By Justin Blum and Chris Dolmetsch
Jan. 18 (Bloomberg) — More U.S. troops are arriving in Haiti today after the American commander on the ground said that security must be improved to ensure aid reaches survivors of last week’s earthquake.
“We need a safe and secure environment to be successful,” U.S. Southern Command Lieutenant General Ken Keen, who is overseeing relief efforts, said on NBC’s “Meet the Press.” “There is increasing incidents of security and we are going to have to deal with it as we go forward.”
Aid workers are battling street violence and shortages of food, medical supplies after the 7.0-magnitude earthquake struck on Jan. 12, killing more than 100,000 people. Keen said on ABC’s “This Week” an estimate that between 150,000 and 200,000 people may have been killed is “a start point.” The quake affected 3 million people and left 300,000 homeless in Port-au-Prince, according to the United Nations.
Keen said there are 1,000 U.S. troops currently on the ground in Haiti. A further 3,000 other troops are working from ships docked off Haiti’s coast and two additional companies of the 82nd Airborne Division are arriving in addition to Marines aboard the USS Bataan and a Marine landing battalion, the American Forces Press Service said. A total of 7,500 U.S. personnel are scheduled to arrive by today, the U.S. Southern Command said in a statement.
Former President Bill Clinton visits Haiti today in a bid to accelerate international relief efforts for survivors of the earthquake that devastated the Western Hemisphere’s poorest nation.
The inability to get supplies to survivors in Port-au- Prince is “frustrating,” Clinton, the UN special envoy for Haiti, said yesterday. UN Secretary-General Ban Ki-moon, who arrived yesterday to assess the destruction in the city of about 2 million people, acknowledged that people are losing patience as they wait for assistance.
U.S. troops have taken control of the capital’s airport and are helping provide security for relief efforts.
“Coordination will improve as we are better organized,” Ban told a news conference in the capital. “Deliveries are now being made in a more effective and efficient” manner. As many as 27 international teams, involving more than 1,500 people, are taking part in search-and-rescue operations, he said.
Damage to ports and roads is slowing efforts to bring in supplies, according to U.S. officials. Deliveries should improve as search-and-rescue efforts come to a close, Clinton said on “This Week” yesterday.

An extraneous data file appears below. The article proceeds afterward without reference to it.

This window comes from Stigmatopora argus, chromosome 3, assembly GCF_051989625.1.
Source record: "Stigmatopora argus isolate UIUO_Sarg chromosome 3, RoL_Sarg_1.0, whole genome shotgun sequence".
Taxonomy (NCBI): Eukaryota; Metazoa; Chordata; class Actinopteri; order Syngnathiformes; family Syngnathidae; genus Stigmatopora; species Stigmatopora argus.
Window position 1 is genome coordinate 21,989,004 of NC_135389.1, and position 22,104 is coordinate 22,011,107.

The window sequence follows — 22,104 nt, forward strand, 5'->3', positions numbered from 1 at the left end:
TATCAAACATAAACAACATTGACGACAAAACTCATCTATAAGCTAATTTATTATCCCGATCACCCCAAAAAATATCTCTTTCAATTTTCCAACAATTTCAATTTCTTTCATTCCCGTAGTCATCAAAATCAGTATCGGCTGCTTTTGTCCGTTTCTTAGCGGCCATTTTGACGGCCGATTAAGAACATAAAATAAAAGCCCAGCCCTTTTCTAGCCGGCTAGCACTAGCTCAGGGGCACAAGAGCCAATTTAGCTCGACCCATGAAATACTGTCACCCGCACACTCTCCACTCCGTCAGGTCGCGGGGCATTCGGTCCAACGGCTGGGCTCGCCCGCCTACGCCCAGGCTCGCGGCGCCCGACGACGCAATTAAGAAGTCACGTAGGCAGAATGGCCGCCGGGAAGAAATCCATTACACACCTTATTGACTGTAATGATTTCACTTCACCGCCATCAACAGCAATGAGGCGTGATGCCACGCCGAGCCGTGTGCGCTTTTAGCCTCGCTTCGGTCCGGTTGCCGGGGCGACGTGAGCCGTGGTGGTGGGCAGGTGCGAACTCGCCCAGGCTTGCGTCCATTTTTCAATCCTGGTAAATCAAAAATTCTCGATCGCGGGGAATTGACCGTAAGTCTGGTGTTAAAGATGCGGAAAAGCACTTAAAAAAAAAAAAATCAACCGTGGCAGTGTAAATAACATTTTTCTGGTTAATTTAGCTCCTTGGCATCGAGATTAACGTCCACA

The World Food Program said it supplied 60,000 people with ready-to-eat food rations Jan. 16 and planned to reach a similar number of people yesterday. The WFP said it aims to feed about 2 million people when its emergency program is operating, according to the agency’s Web site.
In Brussels, the European Union offered Haiti 422 million euros ($607 million) for emergency aid, steps to shore up the government and longer-term reconstruction. The EU may also send as many as 150 policemen and called for an international summit to help Haiti recover.
“We need to pull it together, do it at the right time, and make sure it is about supporting Haiti for the medium and the long term,” EU foreign policy chief Catherine Ashton told reporters after EU development ministers met in Brussels today.
Italian Aircraft Carrier
Italy is sending its aircraft carrier, the Cavour, to Haiti, the Ansa news agency reported today. The ship, with a crew of over 1,200 and 20 helicopters and aircraft, will take 10 days to reach Haiti, Ansa said, citing unnamed Italian Navy sources.
The authorities have buried 70,000 bodies in mass graves, Agence France-Presse cited Carol Joseph, a government minister, as saying yesterday. A state of emergency will be in force until the end of this month, he said.
As many as 100,000 people may have died in the quake and its aftermath, Jon Andrus, deputy director of the Pan American Health Organization, said yesterday. “We really do not know the number,” he said in a statement.
Violence in Haiti is impeding efforts to support the government and assist survivors, Keen said. Haitian police opened fire on looters yesterday, killing at least one, as hundreds of rioters grabbed produce in a Port-au-Prince market, AFP reported.
Haiti’s police force was “devastated” by the earthquake and their presence is “limited,” Keen said. Speaking on NBC, Keen said he wasn’t sure how many U.S. troops would have to be deployed.
Clintons Meet Preval
Delivering water is the highest priority, the U.S. Southern Command said. Two purification units are operating in Haiti and another four are scheduled to arrive today aboard the USS Bataan.
The U.S. military is working with the government to coordinate the landings of as many flights as possible at Port- au-Prince airport, U.S. Air Force Colonel Buck Elton said yesterday.
The American Red Cross set up a link between Haiti and neighboring Dominican Republic and is flying supplies into Santo Domingo and transporting them to Port-au-Prince, a journey that takes about 10 to 12 hours, said Nadia Pontif, a Red Cross spokeswoman, in a telephone interview. Haiti and the Dominican Republic share the Caribbean island of Hispaniola.
A lack of water and electricity is preventing Haiti’s main hospitals from functioning, and a temporary site for earthquake victims set up in tents on the UN’s logistics base is overcrowded and no longer accepting patients, the Pan-American Health Organization said.
In Paris, French Foreign Minister Bernard Kouchner said today that an international Haiti reconstruction conference will be held on Jan. 25 in Montreal.
Last Updated: January 18, 2010 08:53 EST